Robert Lane Presents the Fourth Regional Plan: A Bold Tri-State Response to Affordable Housing and Climate Change

topographical map of the New York City tri-state area
A map of the New York City tri-state area shows the key elements of the Fourth Regional Plan. image / ORG Permanent Modernity for the Fourth Regional Plan
a slide with four images and the headings climate change, transportaion, affordable housing, fix institutions
A slide from Rob Lane's presentation details the four key tenets of the Fourth Regional Plan. image / Rob Lane
map of New York City tri-state area with coastal areas shaded in yellow, orange, or red to show climate change impact
A map of the tri-state area shows the impact of sea level rise by 2050. According to Lane, more than two million people and one million jobs will be at risk of flooding. image / Rob Lane
A map of the New York City tri-state area shows the key elements of the Fourth Regional Plan. image / ORG Permanent Modernity for the Fourth Regional Plan A slide from Rob Lane's presentation details the four key tenets of the Fourth Regional Plan. image / Rob Lane A map of the tri-state area shows the impact of sea level rise by 2050. According to Lane, more than two million people and one million jobs will be at risk of flooding. image / Rob Lane
News
April 2, 2018

The Regional Plan Association (RPA) dares to envision a New York tri-state area united in pursuit of functional adaptations to population growth and sea-level rise.

On March 16, Robert Lane presented the RPA's Fourth Regional Plan in the Abby and Howard Milstein Auditorium, highlighting the plan's proposed solutions to enhance both prosperity and sustainability in the metropolitan area.

While previous plans have focused on issues surrounding urban renewal or traffic congestion, the Fourth Plan's strongest element is its adaptation to climate change, said Linda Shi, assistant professor in city and regional planning.

"This is the first [plan] where institutional and governance issues are at the forefront of what they're doing," said Shi, who introduced Lane's presentation.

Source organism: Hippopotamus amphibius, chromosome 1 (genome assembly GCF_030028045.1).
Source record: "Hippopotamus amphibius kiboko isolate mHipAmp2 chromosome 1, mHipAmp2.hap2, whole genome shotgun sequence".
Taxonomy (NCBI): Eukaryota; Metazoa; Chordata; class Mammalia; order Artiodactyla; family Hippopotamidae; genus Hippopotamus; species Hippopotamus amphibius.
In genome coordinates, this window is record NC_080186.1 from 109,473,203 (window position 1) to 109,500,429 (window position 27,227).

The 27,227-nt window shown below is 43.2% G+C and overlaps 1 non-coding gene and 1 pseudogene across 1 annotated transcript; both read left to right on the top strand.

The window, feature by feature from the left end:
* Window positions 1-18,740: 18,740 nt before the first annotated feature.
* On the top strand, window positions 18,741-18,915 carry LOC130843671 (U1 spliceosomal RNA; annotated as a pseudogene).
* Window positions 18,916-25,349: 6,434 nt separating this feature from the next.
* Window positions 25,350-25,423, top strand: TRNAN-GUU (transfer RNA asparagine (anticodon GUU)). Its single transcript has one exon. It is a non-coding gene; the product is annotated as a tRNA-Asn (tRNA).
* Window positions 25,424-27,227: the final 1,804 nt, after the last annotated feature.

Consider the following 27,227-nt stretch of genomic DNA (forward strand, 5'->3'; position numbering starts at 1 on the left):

An architect by training, Lane is an RPA senior fellow and spearheaded the Fourth Plan's regional design aspect.

Released in November 2017, the Fourth Plan reimagines the region's growth and development by improving four core action areas: creating affordable housing, adapting with changing coastlines, integrating and rebuilding transit systems, and transforming governance by changing and consolidating institutions.

Serving the states of New York, New Jersey, and Connecticut, the Regional Plan is not a government entity. It has no legal authority, but rather performs visioning exercises with advisory or inspirational purposes to manage the region's growth and development.

Shi, who specializes in urban environmental governance, said she was particularly interested in the Fourth Plan "because it puts its foot down on a particular vision of climate change adaptation."

Since the Third Regional Plan's 1996 debut, the RPA has democratized its process to account for New York City as both a megaregion and a more mature region.

The plan is not New York City–centric, recognizing that its effects ripple north along the coast to Boston and south to Washington, DC. It doesn't focus on building entire expanses but rather on increasing connectivity within its boundaries by improving transit infrastructure. And most strikingly in the 20 years since the previous plan, the aftermath of Hurricane Sandy solidified climate change as a very real existential threat to the region.

The Fourth Plan has 61 different recommendations to address these profound changes.

Among them, some of the most innovative include:

  • Restructuring the Port Authority
  • Establishing a regional coastal commission
  • Adapting a cap-and-trade system to reduce greenhouse gas emissions
  • Transforming the Meadowlands into a national park
  • Expanding  and unifying public transit, and
  • Creating more public mixed-use space that includes affordable housing in all communities.

Although the plan proposes changes to a wide array of different institutions and infrastructure, most of the proposals revolve around reducing the financial burden on individual municipalities to implement change.

Shi was particularly impressed with the idea of a tri-state coastal commission to coordinate funding.

"What you don't want is to have each municipality spend and invest in things that can have externalities and spillover effects on its neighbors, and you also don't want some places not to be adapting when they should be adapting," Shi said.

The most contentious proposal is likely to be breaking up the Port Authority's operations into individual public benefit corporations each with their own business models. The Port Authority would act as a coordinating entity collecting and distributing fees.

"We believe we can do that through higher tolls — [because] we're not a political entity we can touch the third rail of suggesting higher taxes," Lane said, "and actually use technology on the highways to tax people on vehicle miles traveled rather than flat fees to get on and off the road."

The largest question that remains is one of implementation, said Prakriti Shukla (M.R.P. '19), a student who attended the lecture. "The proposal and its ideas have been bold enough to question governance structures. But how will they translate on the ground?"

Lane's response is optimistic.

"It takes a lot of determination and it takes a lot of time."

By Jennifer Wholey